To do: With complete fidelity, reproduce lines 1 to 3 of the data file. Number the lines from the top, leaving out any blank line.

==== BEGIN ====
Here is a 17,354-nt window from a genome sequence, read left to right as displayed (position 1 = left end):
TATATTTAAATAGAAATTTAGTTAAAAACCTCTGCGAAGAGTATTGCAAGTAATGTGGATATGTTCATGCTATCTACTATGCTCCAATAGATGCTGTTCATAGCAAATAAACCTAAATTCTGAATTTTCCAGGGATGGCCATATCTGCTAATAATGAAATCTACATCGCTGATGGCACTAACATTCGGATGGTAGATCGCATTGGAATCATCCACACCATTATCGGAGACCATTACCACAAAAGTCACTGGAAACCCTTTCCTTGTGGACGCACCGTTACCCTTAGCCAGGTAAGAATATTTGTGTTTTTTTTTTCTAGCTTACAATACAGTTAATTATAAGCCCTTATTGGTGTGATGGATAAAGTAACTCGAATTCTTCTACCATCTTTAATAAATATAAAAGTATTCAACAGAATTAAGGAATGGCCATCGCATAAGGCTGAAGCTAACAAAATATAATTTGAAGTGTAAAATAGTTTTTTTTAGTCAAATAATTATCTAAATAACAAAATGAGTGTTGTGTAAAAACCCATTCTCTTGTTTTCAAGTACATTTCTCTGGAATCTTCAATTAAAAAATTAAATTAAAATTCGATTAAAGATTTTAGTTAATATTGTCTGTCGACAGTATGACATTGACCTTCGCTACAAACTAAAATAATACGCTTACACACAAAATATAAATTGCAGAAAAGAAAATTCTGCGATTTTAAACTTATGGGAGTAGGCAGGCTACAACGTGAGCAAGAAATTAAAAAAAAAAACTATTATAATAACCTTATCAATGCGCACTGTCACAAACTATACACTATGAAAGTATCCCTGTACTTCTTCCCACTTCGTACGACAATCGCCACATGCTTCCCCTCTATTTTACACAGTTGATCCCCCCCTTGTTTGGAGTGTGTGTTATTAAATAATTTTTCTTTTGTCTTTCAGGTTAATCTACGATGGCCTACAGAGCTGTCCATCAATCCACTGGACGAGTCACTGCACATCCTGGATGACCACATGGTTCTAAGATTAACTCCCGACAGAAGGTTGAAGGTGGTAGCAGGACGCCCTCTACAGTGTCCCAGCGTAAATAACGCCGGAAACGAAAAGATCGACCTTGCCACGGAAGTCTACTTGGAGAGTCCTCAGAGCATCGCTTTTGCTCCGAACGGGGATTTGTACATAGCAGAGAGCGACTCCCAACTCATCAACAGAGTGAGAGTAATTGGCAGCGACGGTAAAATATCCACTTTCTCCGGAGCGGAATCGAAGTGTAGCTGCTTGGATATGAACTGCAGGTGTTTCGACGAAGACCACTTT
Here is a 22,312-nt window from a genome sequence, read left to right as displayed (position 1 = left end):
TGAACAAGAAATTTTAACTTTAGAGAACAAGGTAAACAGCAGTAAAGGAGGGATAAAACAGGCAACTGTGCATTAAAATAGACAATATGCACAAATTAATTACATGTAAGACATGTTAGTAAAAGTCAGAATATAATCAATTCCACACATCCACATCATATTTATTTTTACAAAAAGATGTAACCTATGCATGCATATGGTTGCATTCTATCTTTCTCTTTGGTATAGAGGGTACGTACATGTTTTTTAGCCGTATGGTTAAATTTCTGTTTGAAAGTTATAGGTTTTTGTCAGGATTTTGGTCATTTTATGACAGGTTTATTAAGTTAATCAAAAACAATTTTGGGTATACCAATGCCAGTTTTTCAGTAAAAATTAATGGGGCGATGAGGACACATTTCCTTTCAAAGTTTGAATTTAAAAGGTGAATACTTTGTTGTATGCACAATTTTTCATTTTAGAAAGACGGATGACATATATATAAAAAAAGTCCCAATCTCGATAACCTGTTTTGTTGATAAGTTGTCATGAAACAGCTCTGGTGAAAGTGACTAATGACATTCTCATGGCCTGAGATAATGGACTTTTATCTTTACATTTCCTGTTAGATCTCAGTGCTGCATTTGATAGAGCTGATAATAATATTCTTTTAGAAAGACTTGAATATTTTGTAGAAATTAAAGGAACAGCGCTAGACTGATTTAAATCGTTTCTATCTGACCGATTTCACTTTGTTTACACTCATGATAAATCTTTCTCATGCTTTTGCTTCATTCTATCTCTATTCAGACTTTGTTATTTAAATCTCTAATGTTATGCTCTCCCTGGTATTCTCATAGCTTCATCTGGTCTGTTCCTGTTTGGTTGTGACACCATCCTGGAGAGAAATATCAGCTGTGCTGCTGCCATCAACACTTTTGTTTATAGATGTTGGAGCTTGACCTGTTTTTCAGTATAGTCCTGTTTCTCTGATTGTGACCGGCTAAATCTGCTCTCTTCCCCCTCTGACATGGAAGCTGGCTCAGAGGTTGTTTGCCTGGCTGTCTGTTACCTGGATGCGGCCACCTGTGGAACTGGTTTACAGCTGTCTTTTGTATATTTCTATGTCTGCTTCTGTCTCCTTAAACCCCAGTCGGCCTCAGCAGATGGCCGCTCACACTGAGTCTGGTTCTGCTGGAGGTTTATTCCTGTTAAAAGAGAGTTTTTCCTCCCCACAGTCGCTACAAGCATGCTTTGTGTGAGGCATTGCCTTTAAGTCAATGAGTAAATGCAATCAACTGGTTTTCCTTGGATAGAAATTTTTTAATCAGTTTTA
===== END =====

Here is a 17,354-nt window from a genome sequence, read left to right as displayed (position 1 = left end):
TATATTTAAATAGAAATTTAGTTAAAAACCTCTGCGAAGAGTATTGCAAGTAATGTGGATATGTTCATGCTATCTACTATGCTCCAATAGATGCTGTTCATAGCAAATAAACCTAAATTCTGAATTTTCCAGGGATGGCCATATCTGCTAATAATGAAATCTACATCGCTGATGGCACTAACATTCGGATGGTAGATCGCATTGGAATCATCCACACCATTATCGGAGACCATTACCACAAAAGTCACTGGAAACCCTTTCCTTGTGGACGCACCGTTACCCTTAGCCAGGTAAGAATATTTGTGTTTTTTTTTTCTAGCTTACAATACAGTTAATTATAAGCCCTTATTGGTGTGATGGATAAAGTAACTCGAATTCTTCTACCATCTTTAATAAATATAAAAGTATTCAACAGAATTAAGGAATGGCCATCGCATAAGGCTGAAGCTAACAAAATATAATTTGAAGTGTAAAATAGTTTTTTTTAGTCAAATAATTATCTAAATAACAAAATGAGTGTTGTGTAAAAACCCATTCTCTTGTTTTCAAGTACATTTCTCTGGAATCTTCAATTAAAAAATTAAATTAAAATTCGATTAAAGATTTTAGTTAATATTGTCTGTCGACAGTATGACATTGACCTTCGCTACAAACTAAAATAATACGCTTACACACAAAATATAAATTGCAGAAAAGAAAATTCTGCGATTTTAAACTTATGGGAGTAGGCAGGCTACAACGTGAGCAAGAAATTAAAAAAAAAAACTATTATAATAACCTTATCAATGCGCACTGTCACAAACTATACACTATGAAAGTATCCCTGTACTTCTTCCCACTTCGTACGACAATCGCCACATGCTTCCCCTCTATTTTACACAGTTGATCCCCCCCTTGTTTGGAGTGTGTGTTATTAAATAATTTTTCTTTTGTCTTTCAGGTTAATCTACGATGGCCTACAGAGCTGTCCATCAATCCACTGGACGAGTCACTGCACATCCTGGATGACCACATGGTTCTAAGATTAACTCCCGACAGAAGGTTGAAGGTGGTAGCAGGACGCCCTCTACAGTGTCCCAGCGTAAATAACGCCGGAAACGAAAAGATCGACCTTGCCACGGAAGTCTACTTGGAGAGTCCTCAGAGCATCGCTTTTGCTCCGAACGGGGATTTGTACATAGCAGAGAGCGACTCCCAACTCATCAACAGAGTGAGAGTAATTGGCAGCGACGGTAAAATATCCACTTTCTCCGGAGCGGAATCGAAGTGTAGCTGCTTGGATATGAACTGCAGGTGTTTCGACGAAGACCACTTT
Here is a 22,312-nt window from a genome sequence, read left to right as displayed (position 1 = left end):